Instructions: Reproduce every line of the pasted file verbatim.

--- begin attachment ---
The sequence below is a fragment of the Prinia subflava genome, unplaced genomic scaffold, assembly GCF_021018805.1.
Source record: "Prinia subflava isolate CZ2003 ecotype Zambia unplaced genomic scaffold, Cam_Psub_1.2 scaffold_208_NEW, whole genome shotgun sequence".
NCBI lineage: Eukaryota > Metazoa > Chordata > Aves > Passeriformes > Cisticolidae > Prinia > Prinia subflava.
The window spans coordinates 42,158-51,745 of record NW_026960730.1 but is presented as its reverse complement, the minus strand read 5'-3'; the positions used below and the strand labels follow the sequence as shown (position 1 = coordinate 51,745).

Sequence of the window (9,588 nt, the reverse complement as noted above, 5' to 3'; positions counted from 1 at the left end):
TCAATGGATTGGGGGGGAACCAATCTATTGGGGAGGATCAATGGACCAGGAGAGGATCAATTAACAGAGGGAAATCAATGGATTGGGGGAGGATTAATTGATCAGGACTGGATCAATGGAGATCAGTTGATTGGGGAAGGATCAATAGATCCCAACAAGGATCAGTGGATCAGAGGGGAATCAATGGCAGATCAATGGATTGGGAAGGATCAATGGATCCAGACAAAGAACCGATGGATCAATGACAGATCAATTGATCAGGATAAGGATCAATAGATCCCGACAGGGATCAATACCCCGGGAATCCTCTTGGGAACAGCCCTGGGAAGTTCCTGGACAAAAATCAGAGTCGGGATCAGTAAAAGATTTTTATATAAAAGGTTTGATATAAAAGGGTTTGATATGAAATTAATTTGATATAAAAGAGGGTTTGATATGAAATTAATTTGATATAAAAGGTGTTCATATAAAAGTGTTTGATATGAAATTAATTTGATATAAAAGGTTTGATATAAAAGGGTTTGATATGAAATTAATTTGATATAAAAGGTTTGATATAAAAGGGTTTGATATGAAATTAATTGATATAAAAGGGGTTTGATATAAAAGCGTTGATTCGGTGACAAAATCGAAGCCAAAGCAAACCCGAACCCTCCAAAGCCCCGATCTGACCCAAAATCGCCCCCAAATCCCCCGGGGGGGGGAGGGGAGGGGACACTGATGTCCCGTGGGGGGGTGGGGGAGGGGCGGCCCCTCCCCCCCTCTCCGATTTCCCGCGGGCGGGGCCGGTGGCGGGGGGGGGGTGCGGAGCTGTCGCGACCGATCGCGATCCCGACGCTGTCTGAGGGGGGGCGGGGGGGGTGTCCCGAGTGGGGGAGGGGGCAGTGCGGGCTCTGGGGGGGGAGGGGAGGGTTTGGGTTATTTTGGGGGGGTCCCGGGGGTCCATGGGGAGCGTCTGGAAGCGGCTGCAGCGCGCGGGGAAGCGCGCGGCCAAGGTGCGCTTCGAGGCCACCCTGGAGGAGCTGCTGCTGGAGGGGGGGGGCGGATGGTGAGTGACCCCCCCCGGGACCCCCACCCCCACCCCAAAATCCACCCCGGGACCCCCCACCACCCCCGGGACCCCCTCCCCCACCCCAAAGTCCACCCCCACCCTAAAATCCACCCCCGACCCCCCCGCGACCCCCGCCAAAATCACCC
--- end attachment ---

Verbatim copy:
The sequence below is a fragment of the Prinia subflava genome, unplaced genomic scaffold, assembly GCF_021018805.1.
Source record: "Prinia subflava isolate CZ2003 ecotype Zambia unplaced genomic scaffold, Cam_Psub_1.2 scaffold_208_NEW, whole genome shotgun sequence".
NCBI lineage: Eukaryota > Metazoa > Chordata > Aves > Passeriformes > Cisticolidae > Prinia > Prinia subflava.
The window spans coordinates 42,158-51,745 of record NW_026960730.1 but is presented as its reverse complement, the minus strand read 5'-3'; the positions used below and the strand labels follow the sequence as shown (position 1 = coordinate 51,745).

Sequence of the window (9,588 nt, the reverse complement as noted above, 5' to 3'; positions counted from 1 at the left end):
TCAATGGATTGGGGGGGAACCAATCTATTGGGGAGGATCAATGGACCAGGAGAGGATCAATTAACAGAGGGAAATCAATGGATTGGGGGAGGATTAATTGATCAGGACTGGATCAATGGAGATCAGTTGATTGGGGAAGGATCAATAGATCCCAACAAGGATCAGTGGATCAGAGGGGAATCAATGGCAGATCAATGGATTGGGAAGGATCAATGGATCCAGACAAAGAACCGATGGATCAATGACAGATCAATTGATCAGGATAAGGATCAATAGATCCCGACAGGGATCAATACCCCGGGAATCCTCTTGGGAACAGCCCTGGGAAGTTCCTGGACAAAAATCAGAGTCGGGATCAGTAAAAGATTTTTATATAAAAGGTTTGATATAAAAGGGTTTGATATGAAATTAATTTGATATAAAAGAGGGTTTGATATGAAATTAATTTGATATAAAAGGTGTTCATATAAAAGTGTTTGATATGAAATTAATTTGATATAAAAGGTTTGATATAAAAGGGTTTGATATGAAATTAATTTGATATAAAAGGTTTGATATAAAAGGGTTTGATATGAAATTAATTGATATAAAAGGGGTTTGATATAAAAGCGTTGATTCGGTGACAAAATCGAAGCCAAAGCAAACCCGAACCCTCCAAAGCCCCGATCTGACCCAAAATCGCCCCCAAATCCCCCGGGGGGGGGAGGGGAGGGGACACTGATGTCCCGTGGGGGGGTGGGGGAGGGGCGGCCCCTCCCCCCCTCTCCGATTTCCCGCGGGCGGGGCCGGTGGCGGGGGGGGGGTGCGGAGCTGTCGCGACCGATCGCGATCCCGACGCTGTCTGAGGGGGGGCGGGGGGGGTGTCCCGAGTGGGGGAGGGGGCAGTGCGGGCTCTGGGGGGGGAGGGGAGGGTTTGGGTTATTTTGGGGGGGTCCCGGGGGTCCATGGGGAGCGTCTGGAAGCGGCTGCAGCGCGCGGGGAAGCGCGCGGCCAAGGTGCGCTTCGAGGCCACCCTGGAGGAGCTGCTGCTGGAGGGGGGGGGCGGATGGTGAGTGACCCCCCCCGGGACCCCCACCCCCACCCCAAAATCCACCCCGGGACCCCCCACCACCCCCGGGACCCCCTCCCCCACCCCAAAGTCCACCCCCACCCTAAAATCCACCCCCGACCCCCCCGCGACCCCCGCCAAAATCACCC